UCLA went completely tobacco-free today, becoming the first UC campus to do so and one of the largest of more than 1,000 campuses nationwide that are making smoke- or tobacco-free environments the new normal.
The Westwood campus marked the launch of the tobacco-free policy with a mid-day celebration in Bruin Plaza. The event offered the campus community details about UCLA resources that would help people quit tobacco, such as free counseling and free two-week supplies of nicotine patches donated by the Los Angeles County Department of Public Health. The free California Smokers Helpline, 1-800-No-Butts, also gave out information. Learn more about these resources and how Bruins are reacting to the plan in this earlier article, or get more information on UCLA’s Tobacco-Free website.
UC President Mark Yudof called last year for all 10 UC campuses to go tobacco-free by 2014. The policy is expected to save lives by reducing tobacco-related deaths and diseases. Tobacco use and exposure to secondhand smoke are the leading cause of preventable death in the United States. Research has shown that people are more likely to quit in a tobacco-free environment.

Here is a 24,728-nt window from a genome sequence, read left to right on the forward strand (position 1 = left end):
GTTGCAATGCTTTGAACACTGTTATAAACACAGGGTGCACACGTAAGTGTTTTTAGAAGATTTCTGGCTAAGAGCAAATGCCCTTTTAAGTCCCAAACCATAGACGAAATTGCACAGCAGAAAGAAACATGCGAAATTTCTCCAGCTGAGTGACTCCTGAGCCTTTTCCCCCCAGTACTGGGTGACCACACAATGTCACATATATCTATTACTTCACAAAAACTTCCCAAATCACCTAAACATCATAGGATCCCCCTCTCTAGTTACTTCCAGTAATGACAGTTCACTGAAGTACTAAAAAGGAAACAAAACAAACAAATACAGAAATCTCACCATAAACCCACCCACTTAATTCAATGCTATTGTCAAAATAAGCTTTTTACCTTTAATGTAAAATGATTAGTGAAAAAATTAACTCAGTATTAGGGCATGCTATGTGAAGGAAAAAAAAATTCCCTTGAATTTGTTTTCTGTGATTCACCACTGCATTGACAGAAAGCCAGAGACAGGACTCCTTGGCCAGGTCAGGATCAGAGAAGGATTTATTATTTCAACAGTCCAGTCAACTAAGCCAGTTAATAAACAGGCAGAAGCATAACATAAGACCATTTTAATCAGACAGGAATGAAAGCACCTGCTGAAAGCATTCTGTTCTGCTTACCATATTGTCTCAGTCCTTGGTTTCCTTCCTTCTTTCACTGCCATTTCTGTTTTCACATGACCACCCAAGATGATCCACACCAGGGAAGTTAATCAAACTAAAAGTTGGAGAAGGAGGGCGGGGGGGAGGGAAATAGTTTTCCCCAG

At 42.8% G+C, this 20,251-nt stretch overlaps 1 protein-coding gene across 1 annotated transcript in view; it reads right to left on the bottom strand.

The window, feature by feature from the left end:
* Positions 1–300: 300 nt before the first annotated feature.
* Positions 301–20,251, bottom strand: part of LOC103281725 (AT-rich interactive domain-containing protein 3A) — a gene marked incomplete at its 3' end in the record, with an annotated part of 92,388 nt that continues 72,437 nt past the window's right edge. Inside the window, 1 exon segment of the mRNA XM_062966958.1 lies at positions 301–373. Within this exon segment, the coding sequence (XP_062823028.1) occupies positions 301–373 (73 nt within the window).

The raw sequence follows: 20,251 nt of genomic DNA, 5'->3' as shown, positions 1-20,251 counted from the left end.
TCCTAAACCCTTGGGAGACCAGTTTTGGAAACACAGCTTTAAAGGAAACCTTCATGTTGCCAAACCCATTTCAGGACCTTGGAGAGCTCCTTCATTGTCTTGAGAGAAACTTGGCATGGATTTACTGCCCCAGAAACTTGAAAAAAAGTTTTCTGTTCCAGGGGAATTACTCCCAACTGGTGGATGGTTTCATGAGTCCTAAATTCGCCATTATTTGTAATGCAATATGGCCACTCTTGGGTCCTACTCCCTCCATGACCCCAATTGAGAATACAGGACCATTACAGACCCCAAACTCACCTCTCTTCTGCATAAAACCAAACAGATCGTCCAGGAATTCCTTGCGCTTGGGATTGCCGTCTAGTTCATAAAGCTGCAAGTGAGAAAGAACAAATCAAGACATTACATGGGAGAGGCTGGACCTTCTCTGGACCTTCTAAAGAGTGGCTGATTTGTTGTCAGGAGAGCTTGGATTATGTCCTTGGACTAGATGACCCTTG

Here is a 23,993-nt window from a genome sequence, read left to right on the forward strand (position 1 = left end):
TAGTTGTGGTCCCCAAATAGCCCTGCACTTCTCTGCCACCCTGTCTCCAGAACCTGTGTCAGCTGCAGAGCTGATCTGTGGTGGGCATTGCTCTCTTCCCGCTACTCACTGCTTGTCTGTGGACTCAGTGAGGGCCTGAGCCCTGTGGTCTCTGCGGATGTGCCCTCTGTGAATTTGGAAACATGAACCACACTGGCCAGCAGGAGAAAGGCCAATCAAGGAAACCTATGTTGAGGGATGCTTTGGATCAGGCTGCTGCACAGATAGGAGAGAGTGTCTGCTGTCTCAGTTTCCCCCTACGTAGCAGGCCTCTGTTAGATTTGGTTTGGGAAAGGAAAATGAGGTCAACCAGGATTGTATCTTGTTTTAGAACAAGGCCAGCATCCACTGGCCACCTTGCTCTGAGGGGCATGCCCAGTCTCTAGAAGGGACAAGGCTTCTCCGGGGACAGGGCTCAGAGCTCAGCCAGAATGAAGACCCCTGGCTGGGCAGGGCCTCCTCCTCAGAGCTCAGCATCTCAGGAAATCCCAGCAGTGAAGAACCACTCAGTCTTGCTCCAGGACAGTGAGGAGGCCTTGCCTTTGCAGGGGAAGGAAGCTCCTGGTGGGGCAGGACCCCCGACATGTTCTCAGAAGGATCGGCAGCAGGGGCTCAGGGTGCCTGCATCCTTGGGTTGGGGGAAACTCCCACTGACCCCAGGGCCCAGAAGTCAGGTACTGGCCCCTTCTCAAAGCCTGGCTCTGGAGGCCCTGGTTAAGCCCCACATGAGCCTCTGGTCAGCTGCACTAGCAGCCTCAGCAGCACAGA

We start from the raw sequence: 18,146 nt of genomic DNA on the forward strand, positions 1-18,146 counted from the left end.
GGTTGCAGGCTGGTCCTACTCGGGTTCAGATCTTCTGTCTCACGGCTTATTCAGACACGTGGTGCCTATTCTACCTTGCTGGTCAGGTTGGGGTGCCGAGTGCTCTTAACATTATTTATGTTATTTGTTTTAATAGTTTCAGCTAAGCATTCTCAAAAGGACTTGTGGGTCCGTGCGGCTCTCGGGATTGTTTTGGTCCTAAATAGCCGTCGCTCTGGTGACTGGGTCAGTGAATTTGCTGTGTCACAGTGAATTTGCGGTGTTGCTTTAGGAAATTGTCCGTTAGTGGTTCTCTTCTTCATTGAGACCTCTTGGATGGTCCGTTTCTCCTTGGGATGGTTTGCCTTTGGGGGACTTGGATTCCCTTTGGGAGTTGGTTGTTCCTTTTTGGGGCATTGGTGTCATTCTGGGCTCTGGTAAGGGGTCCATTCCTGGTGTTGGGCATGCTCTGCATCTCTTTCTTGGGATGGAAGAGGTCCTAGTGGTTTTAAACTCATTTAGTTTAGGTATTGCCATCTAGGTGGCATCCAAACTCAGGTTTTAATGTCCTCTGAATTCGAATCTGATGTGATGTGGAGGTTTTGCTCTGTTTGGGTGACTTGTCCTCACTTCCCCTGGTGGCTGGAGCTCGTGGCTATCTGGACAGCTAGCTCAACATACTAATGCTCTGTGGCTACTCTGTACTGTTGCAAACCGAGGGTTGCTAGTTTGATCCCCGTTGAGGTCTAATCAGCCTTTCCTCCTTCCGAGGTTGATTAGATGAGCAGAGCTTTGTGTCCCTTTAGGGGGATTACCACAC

The policy kicked in on Earth Day, highlighting how tobacco use pollutes not only lungs but also the planet. Cigarette butts account for a third of all litter in California — a UCLA student group from the Education for Sustainable Living Program collected nearly 10,000 cigarette butts during a campus clean-up over the weekend.
The new policy bars the use of cigarettes, cigars, chewing tobacco and all other tobacco products, as well as electronic cigarettes, indoors or outdoors on UCLA's campus and at sites owned or fully leased by the university.
A 2010 survey across eight UC campuses found that approximately 8 percent of undergraduates over the age of 18 had used tobacco products during the previous month. About 12 percent of California adults use tobacco, according to a report by the California Department of Public Health.
UCLA's Tobacco-Free Steering Committee recommended the policy and developed the plan with feedback from the Bruin community. "Our policy is that you don't have to quit — you just can't smoke here," said UCLA nursing professor Linda Sarna, chair of the Tobacco-Free Steering Committee and an oncology nurse. "But most smokers do want to quit, and research shows that a smoke-free environment increases quit attempts. Even people who didn't plan to quit get annoyed at the inconvenience and decide to try. We'll provide resources to help."